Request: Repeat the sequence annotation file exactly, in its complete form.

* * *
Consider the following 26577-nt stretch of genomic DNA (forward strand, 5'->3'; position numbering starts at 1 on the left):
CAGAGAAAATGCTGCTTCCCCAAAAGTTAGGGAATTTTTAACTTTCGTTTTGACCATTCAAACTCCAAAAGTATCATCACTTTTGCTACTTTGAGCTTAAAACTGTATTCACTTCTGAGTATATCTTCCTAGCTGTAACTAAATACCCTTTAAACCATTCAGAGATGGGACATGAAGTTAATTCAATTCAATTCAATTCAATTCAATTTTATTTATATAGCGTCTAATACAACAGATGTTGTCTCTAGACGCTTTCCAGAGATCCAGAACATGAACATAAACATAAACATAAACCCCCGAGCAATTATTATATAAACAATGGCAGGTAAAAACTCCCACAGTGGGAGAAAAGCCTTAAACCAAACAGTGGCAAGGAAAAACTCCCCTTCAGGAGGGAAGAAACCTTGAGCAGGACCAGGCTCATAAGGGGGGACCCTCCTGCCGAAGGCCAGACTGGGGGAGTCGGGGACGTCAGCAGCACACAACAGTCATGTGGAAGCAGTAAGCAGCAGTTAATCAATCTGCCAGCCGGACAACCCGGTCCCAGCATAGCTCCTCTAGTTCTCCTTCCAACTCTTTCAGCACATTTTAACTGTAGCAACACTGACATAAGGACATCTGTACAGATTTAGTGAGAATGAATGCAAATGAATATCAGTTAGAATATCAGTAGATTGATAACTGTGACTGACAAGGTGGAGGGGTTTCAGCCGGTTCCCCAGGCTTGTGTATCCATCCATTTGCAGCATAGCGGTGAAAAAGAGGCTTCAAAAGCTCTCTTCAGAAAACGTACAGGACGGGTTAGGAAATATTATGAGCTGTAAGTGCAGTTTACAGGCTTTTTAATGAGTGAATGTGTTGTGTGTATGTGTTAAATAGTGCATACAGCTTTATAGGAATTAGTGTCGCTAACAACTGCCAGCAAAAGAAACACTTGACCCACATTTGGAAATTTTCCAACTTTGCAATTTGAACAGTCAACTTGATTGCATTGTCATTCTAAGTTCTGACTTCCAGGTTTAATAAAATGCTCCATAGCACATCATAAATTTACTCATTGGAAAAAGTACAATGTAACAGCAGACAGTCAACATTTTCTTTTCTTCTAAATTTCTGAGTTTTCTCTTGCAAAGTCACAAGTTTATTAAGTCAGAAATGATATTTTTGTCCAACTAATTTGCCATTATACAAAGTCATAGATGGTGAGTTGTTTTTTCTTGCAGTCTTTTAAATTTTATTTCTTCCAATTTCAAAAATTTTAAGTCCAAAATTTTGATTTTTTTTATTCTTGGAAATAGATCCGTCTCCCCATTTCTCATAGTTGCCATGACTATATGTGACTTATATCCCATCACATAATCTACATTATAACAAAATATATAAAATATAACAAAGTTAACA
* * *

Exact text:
Consider the following 26577-nt stretch of genomic DNA (forward strand, 5'->3'; position numbering starts at 1 on the left):
CAGAGAAAATGCTGCTTCCCCAAAAGTTAGGGAATTTTTAACTTTCGTTTTGACCATTCAAACTCCAAAAGTATCATCACTTTTGCTACTTTGAGCTTAAAACTGTATTCACTTCTGAGTATATCTTCCTAGCTGTAACTAAATACCCTTTAAACCATTCAGAGATGGGACATGAAGTTAATTCAATTCAATTCAATTCAATTCAATTTTATTTATATAGCGTCTAATACAACAGATGTTGTCTCTAGACGCTTTCCAGAGATCCAGAACATGAACATAAACATAAACATAAACCCCCGAGCAATTATTATATAAACAATGGCAGGTAAAAACTCCCACAGTGGGAGAAAAGCCTTAAACCAAACAGTGGCAAGGAAAAACTCCCCTTCAGGAGGGAAGAAACCTTGAGCAGGACCAGGCTCATAAGGGGGGACCCTCCTGCCGAAGGCCAGACTGGGGGAGTCGGGGACGTCAGCAGCACACAACAGTCATGTGGAAGCAGTAAGCAGCAGTTAATCAATCTGCCAGCCGGACAACCCGGTCCCAGCATAGCTCCTCTAGTTCTCCTTCCAACTCTTTCAGCACATTTTAACTGTAGCAACACTGACATAAGGACATCTGTACAGATTTAGTGAGAATGAATGCAAATGAATATCAGTTAGAATATCAGTAGATTGATAACTGTGACTGACAAGGTGGAGGGGTTTCAGCCGGTTCCCCAGGCTTGTGTATCCATCCATTTGCAGCATAGCGGTGAAAAAGAGGCTTCAAAAGCTCTCTTCAGAAAACGTACAGGACGGGTTAGGAAATATTATGAGCTGTAAGTGCAGTTTACAGGCTTTTTAATGAGTGAATGTGTTGTGTGTATGTGTTAAATAGTGCATACAGCTTTATAGGAATTAGTGTCGCTAACAACTGCCAGCAAAAGAAACACTTGACCCACATTTGGAAATTTTCCAACTTTGCAATTTGAACAGTCAACTTGATTGCATTGTCATTCTAAGTTCTGACTTCCAGGTTTAATAAAATGCTCCATAGCACATCATAAATTTACTCATTGGAAAAAGTACAATGTAACAGCAGACAGTCAACATTTTCTTTTCTTCTAAATTTCTGAGTTTTCTCTTGCAAAGTCACAAGTTTATTAAGTCAGAAATGATATTTTTGTCCAACTAATTTGCCATTATACAAAGTCATAGATGGTGAGTTGTTTTTTCTTGCAGTCTTTTAAATTTTATTTCTTCCAATTTCAAAAATTTTAAGTCCAAAATTTTGATTTTTTTTATTCTTGGAAATAGATCCGTCTCCCCATTTCTCATAGTTGCCATGACTATATGTGACTTATATCCCATCACATAATCTACATTATAACAAAATATATAAAATATAACAAAGTTAACA